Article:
An injection of taxpayer cash into the proposed Swansea Tidal Lagoon would not represent a double subsidy, according to Tidal Lagoon Power boss, Mark Shorrock.
Shorrock was grilled this morning by MPs on the Business, Energy and Industrial Strategy Committee. While several MPs declared an interest in the project, they attempted to quantify project costs, risks and potential benefits.
Tidal Lagoon Power (TLP) is lobbying for a 60-year bilateral contract for difference (CfD), a mechanism which guarantees a set price for power. The structure gives investors confidence that they will make their money back by providing long-term revenue stability and visibility.
Shorrock said the 60-year structure was based on advice from Treasury’s UK Infrastructure team and claimed that the lagoon could deliver renewable power at the same per megawatt subsidy as bilaterally awarded in 2013 to EDF for Hinkley Point C (£92.50/MWh rising with inflation).
However, that ‘Hinkley equivalent’ strike price for the lagoon is based on a “descending structure”, which means higher upfront payments that decrease over time.
TLP’s calculation also includes an injection of cash from the Welsh government, rumoured to be in the region of £100m-£200m.
That “commercial equity investment” would enable a lower cost of capital for the project, said Shorrock, and would be “fully repaid”. As such, “it is not a subsidy,” he suggested.
Shorrock also told the committee that any construction cost overruns would be picked up by equity investors.
Without investment from the Welsh government, which is keen to create jobs and value from tidal power projects, Shorrock said the strike price would be £92.70/MWh over 60-years.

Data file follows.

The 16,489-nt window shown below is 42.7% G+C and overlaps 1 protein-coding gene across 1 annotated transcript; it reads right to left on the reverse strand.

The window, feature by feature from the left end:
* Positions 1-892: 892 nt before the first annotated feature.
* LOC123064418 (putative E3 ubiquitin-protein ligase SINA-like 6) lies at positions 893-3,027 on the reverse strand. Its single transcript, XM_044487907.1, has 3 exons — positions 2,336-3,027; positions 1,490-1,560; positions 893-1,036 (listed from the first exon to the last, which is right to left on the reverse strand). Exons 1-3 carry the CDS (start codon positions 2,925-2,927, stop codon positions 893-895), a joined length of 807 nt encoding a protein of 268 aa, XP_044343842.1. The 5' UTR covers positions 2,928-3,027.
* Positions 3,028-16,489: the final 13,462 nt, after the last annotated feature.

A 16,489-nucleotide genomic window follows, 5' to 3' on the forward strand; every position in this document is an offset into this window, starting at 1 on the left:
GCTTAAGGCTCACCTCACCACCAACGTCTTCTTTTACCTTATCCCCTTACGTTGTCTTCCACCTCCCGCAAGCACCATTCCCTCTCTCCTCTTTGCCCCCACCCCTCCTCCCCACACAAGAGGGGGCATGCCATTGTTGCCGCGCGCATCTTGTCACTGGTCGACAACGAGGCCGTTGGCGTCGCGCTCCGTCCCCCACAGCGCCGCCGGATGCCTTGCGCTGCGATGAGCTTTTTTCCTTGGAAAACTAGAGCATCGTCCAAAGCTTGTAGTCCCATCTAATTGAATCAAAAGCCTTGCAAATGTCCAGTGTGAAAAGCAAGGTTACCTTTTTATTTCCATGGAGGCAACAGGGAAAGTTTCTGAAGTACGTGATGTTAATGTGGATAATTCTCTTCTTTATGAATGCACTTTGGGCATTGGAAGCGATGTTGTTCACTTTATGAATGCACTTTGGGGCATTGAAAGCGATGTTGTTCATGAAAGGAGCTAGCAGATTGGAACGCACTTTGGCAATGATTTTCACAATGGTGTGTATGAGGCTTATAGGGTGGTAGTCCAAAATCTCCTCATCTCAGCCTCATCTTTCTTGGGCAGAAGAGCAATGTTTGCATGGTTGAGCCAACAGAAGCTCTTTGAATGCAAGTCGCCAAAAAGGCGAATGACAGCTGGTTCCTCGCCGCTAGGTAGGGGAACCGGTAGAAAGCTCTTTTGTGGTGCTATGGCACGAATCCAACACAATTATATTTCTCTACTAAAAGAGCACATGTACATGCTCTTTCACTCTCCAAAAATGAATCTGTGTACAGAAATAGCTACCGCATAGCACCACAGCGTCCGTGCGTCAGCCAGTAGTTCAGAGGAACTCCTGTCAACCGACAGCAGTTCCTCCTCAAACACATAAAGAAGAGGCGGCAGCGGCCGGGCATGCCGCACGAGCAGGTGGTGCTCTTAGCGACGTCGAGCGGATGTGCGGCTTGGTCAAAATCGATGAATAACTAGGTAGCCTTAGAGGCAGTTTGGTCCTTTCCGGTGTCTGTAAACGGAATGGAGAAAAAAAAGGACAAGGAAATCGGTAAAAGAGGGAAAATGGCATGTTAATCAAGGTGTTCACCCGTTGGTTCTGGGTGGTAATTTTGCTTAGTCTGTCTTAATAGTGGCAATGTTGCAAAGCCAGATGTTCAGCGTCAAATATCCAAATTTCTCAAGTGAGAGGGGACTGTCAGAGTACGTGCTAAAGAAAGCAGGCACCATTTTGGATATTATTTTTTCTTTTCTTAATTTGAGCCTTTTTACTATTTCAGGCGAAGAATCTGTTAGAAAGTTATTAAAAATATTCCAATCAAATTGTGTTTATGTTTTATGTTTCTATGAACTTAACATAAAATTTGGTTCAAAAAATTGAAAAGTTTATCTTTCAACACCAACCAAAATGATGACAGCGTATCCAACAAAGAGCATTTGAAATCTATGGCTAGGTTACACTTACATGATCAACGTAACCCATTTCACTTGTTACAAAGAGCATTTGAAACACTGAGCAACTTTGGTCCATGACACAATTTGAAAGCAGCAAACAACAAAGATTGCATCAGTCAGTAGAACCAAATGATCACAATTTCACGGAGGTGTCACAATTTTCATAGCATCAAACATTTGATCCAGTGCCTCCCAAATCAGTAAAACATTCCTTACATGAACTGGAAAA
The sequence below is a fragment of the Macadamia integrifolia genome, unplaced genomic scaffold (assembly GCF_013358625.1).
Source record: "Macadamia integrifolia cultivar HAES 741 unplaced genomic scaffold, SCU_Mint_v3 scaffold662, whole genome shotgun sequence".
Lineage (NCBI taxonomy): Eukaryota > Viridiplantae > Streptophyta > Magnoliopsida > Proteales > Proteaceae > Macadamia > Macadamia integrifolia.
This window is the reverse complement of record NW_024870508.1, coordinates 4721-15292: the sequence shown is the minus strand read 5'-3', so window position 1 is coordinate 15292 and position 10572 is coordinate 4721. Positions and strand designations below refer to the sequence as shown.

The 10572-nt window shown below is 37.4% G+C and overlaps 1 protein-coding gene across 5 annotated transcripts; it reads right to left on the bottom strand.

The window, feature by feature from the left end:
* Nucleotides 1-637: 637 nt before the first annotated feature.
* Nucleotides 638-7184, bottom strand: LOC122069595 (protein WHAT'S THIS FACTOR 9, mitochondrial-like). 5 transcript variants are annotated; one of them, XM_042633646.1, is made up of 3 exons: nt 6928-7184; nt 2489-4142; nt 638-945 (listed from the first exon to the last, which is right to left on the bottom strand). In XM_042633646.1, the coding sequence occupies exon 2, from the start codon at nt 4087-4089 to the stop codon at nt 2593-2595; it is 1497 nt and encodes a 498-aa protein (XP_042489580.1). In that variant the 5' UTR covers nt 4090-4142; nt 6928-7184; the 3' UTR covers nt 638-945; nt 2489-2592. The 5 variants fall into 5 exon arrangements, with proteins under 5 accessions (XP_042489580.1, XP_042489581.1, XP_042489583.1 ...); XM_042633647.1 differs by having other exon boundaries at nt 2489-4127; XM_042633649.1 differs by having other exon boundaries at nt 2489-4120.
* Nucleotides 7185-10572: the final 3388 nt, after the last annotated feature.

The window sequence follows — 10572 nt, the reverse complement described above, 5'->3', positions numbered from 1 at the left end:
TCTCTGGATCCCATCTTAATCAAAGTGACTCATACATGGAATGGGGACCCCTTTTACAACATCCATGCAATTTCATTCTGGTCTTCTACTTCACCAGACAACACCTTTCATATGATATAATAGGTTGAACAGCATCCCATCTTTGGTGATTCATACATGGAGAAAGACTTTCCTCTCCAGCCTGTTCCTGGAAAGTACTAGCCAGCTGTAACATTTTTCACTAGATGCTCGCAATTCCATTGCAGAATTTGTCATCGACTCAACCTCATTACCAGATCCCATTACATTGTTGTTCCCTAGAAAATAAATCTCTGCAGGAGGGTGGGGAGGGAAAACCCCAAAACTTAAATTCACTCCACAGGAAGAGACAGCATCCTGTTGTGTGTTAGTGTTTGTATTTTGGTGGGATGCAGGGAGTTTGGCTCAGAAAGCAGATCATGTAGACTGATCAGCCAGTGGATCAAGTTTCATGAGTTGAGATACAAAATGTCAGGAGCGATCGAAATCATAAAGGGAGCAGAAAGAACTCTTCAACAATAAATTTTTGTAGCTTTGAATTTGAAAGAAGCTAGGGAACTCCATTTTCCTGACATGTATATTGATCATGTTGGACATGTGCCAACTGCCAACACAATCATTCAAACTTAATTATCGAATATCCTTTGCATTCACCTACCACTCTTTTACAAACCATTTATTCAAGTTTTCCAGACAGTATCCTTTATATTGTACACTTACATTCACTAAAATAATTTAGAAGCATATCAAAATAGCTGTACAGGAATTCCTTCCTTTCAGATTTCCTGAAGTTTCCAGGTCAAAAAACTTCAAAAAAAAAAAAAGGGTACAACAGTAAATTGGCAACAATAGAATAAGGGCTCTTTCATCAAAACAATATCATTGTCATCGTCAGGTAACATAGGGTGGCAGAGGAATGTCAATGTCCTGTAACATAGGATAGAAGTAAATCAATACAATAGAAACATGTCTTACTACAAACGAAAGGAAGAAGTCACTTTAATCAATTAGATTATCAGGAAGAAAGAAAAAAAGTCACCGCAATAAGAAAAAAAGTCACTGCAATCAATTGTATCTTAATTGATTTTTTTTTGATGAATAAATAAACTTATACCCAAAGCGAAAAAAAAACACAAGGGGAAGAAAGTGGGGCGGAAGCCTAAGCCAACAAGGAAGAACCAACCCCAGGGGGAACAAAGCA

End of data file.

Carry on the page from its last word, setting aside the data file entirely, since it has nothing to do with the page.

However, when pushed for a like-for-like comparison with Hinkley C over a 35-year period and without Welsh government money, Shorrock said required support would be “about £150/MWh”.
Now or never?
Former energy minister Charles Hendry, whose review found the tidal lagoon to be a “no regrets” infrastructure project, suggested too much focus was being placed on cost comparisons with mature technologies.
Hendry told the committee that as minister he “made exactly the same decision on offshore wind [to pay high initial subsidies] and we are now reaping the benefits [of lower costs and competition].”
He dismissed claims by Ecotricity that it could deliver tidal power at half the cost of Swansea Bay, and warned that, “if we stop this process now and start from scratch we will not have a UK tidal lagoon industry. People will simply walk away”.
“This is something we ought to be taking forward,” added Hendry. “If we want the benefits of innovation, we have to accept that in the early stages, the pilots will be more expensive. But that is the way in which you bring the price down.”
Richard Howard, head of research at energy consultancy Aurora, told the committee that greater clarity in comparing costs of the proposed lagoon is required, and questioned whether a project that delivered broader economic benefits, such as jobs and tourism, should be loaded onto energy bill payers.
The economist advocated bringing competition to bear in driving down costs of tidal technologies and suggested both central and devolved governments should not “get overly excited” about export opportunities as a result of early investment.
Watch the session here or below.